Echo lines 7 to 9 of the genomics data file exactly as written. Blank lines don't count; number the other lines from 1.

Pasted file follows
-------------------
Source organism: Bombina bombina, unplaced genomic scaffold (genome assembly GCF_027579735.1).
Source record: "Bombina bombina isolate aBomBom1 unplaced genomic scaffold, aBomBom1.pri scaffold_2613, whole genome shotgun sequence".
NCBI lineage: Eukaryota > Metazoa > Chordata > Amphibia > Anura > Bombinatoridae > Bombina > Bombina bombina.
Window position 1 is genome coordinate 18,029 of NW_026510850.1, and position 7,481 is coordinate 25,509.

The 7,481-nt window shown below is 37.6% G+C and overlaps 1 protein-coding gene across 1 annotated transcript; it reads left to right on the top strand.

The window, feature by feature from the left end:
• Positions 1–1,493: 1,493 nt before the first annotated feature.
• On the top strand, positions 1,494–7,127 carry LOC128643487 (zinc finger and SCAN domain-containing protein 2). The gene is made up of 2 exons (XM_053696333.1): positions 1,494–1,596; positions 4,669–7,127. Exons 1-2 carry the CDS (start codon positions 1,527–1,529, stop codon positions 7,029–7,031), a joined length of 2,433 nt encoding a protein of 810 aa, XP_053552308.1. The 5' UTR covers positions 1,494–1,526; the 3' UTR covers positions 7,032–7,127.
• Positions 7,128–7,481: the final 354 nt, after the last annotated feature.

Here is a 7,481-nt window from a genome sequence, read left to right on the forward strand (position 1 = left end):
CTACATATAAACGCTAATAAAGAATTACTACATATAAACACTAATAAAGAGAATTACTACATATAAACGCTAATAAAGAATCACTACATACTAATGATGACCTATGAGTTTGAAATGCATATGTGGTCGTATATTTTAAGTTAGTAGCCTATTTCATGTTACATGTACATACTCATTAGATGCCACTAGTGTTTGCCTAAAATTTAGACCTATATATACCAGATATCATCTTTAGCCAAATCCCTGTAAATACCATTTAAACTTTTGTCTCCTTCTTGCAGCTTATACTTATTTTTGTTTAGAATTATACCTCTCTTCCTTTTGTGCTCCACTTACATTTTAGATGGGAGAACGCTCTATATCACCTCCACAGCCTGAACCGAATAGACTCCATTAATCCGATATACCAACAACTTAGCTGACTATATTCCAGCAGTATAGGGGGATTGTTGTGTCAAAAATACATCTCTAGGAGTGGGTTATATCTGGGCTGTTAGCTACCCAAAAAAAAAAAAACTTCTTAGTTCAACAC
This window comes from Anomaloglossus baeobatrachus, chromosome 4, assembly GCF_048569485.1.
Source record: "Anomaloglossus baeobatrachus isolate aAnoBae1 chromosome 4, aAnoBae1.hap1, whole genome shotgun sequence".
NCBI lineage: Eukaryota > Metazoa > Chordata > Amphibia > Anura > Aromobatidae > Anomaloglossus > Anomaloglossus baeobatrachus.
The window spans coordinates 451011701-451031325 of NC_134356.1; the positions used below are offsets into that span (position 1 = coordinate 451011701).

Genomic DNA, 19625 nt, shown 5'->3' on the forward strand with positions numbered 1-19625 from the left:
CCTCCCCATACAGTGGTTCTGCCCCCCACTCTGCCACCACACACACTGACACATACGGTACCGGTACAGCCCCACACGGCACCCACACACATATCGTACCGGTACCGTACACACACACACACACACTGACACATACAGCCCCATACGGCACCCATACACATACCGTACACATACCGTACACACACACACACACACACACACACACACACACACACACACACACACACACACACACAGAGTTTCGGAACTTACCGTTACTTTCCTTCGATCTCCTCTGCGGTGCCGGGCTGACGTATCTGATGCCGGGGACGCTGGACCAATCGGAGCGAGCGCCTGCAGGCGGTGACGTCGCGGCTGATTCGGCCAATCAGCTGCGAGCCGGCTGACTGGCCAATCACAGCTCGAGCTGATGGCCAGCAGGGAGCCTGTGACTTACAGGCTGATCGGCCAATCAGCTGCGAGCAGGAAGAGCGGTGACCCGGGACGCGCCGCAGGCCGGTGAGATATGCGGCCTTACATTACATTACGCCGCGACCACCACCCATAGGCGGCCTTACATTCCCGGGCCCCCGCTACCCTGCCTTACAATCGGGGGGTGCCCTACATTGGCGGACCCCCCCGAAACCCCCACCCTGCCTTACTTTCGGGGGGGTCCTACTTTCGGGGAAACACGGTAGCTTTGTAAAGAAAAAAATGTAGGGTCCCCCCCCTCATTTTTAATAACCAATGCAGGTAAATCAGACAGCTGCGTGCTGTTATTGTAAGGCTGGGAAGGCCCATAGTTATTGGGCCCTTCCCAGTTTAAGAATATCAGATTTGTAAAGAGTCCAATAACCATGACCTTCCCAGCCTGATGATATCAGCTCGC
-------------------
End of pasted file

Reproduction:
• Positions 1–1,493: 1,493 nt before the first annotated feature.
• On the top strand, positions 1,494–7,127 carry LOC128643487 (zinc finger and SCAN domain-containing protein 2). The gene is made up of 2 exons (XM_053696333.1): positions 1,494–1,596; positions 4,669–7,127. Exons 1-2 carry the CDS (start codon positions 1,527–1,529, stop codon positions 7,029–7,031), a joined length of 2,433 nt encoding a protein of 810 aa, XP_053552308.1. The 5' UTR covers positions 1,494–1,526; the 3' UTR covers positions 7,032–7,127.
• Positions 7,128–7,481: the final 354 nt, after the last annotated feature.